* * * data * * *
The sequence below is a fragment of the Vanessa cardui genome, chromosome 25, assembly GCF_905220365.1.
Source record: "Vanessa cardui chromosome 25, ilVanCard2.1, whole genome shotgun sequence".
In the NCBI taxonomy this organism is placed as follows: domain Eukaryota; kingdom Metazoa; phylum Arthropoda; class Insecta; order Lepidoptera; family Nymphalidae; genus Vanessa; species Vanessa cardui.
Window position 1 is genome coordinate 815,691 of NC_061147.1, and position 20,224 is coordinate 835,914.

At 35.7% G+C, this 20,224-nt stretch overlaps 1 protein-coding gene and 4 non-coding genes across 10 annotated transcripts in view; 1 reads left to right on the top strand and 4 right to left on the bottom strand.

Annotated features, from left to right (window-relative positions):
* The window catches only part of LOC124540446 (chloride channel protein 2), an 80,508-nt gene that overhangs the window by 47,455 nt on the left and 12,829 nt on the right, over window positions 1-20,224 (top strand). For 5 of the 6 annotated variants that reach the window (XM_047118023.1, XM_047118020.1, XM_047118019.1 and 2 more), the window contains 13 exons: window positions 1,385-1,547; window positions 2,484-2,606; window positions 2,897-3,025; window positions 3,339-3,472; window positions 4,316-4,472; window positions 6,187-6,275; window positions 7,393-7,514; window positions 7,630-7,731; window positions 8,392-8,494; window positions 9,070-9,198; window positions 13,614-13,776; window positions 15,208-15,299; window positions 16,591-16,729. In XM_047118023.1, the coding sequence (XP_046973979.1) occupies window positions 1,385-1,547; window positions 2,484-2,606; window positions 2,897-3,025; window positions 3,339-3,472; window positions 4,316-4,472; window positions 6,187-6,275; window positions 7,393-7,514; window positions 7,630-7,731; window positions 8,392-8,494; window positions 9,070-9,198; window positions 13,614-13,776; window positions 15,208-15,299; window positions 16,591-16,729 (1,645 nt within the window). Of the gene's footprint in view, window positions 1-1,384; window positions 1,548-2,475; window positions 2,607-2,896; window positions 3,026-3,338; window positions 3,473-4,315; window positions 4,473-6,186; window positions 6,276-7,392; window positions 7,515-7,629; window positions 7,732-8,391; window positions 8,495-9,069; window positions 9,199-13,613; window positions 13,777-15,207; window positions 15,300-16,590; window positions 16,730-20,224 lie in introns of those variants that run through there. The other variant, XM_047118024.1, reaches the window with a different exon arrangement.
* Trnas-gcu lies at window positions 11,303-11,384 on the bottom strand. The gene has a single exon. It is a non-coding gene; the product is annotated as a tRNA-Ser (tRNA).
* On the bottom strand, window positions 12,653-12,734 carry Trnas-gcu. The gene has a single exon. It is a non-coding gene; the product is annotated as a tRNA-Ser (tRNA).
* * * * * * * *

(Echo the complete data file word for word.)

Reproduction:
The sequence below is a fragment of the Vanessa cardui genome, chromosome 25, assembly GCF_905220365.1.
Source record: "Vanessa cardui chromosome 25, ilVanCard2.1, whole genome shotgun sequence".
In the NCBI taxonomy this organism is placed as follows: domain Eukaryota; kingdom Metazoa; phylum Arthropoda; class Insecta; order Lepidoptera; family Nymphalidae; genus Vanessa; species Vanessa cardui.
Window position 1 is genome coordinate 815,691 of NC_061147.1, and position 20,224 is coordinate 835,914.

At 35.7% G+C, this 20,224-nt stretch overlaps 1 protein-coding gene and 4 non-coding genes across 10 annotated transcripts in view; 1 reads left to right on the top strand and 4 right to left on the bottom strand.

Annotated features, from left to right (window-relative positions):
* The window catches only part of LOC124540446 (chloride channel protein 2), an 80,508-nt gene that overhangs the window by 47,455 nt on the left and 12,829 nt on the right, over window positions 1-20,224 (top strand). For 5 of the 6 annotated variants that reach the window (XM_047118023.1, XM_047118020.1, XM_047118019.1 and 2 more), the window contains 13 exons: window positions 1,385-1,547; window positions 2,484-2,606; window positions 2,897-3,025; window positions 3,339-3,472; window positions 4,316-4,472; window positions 6,187-6,275; window positions 7,393-7,514; window positions 7,630-7,731; window positions 8,392-8,494; window positions 9,070-9,198; window positions 13,614-13,776; window positions 15,208-15,299; window positions 16,591-16,729. In XM_047118023.1, the coding sequence (XP_046973979.1) occupies window positions 1,385-1,547; window positions 2,484-2,606; window positions 2,897-3,025; window positions 3,339-3,472; window positions 4,316-4,472; window positions 6,187-6,275; window positions 7,393-7,514; window positions 7,630-7,731; window positions 8,392-8,494; window positions 9,070-9,198; window positions 13,614-13,776; window positions 15,208-15,299; window positions 16,591-16,729 (1,645 nt within the window). Of the gene's footprint in view, window positions 1-1,384; window positions 1,548-2,475; window positions 2,607-2,896; window positions 3,026-3,338; window positions 3,473-4,315; window positions 4,473-6,186; window positions 6,276-7,392; window positions 7,515-7,629; window positions 7,732-8,391; window positions 8,495-9,069; window positions 9,199-13,613; window positions 13,777-15,207; window positions 15,300-16,590; window positions 16,730-20,224 lie in introns of those variants that run through there. The other variant, XM_047118024.1, reaches the window with a different exon arrangement.
* Trnas-gcu lies at window positions 11,303-11,384 on the bottom strand. The gene has a single exon. It is a non-coding gene; the product is annotated as a tRNA-Ser (tRNA).
* On the bottom strand, window positions 12,653-12,734 carry Trnas-gcu. The gene has a single exon. It is a non-coding gene; the product is annotated as a tRNA-Ser (tRNA).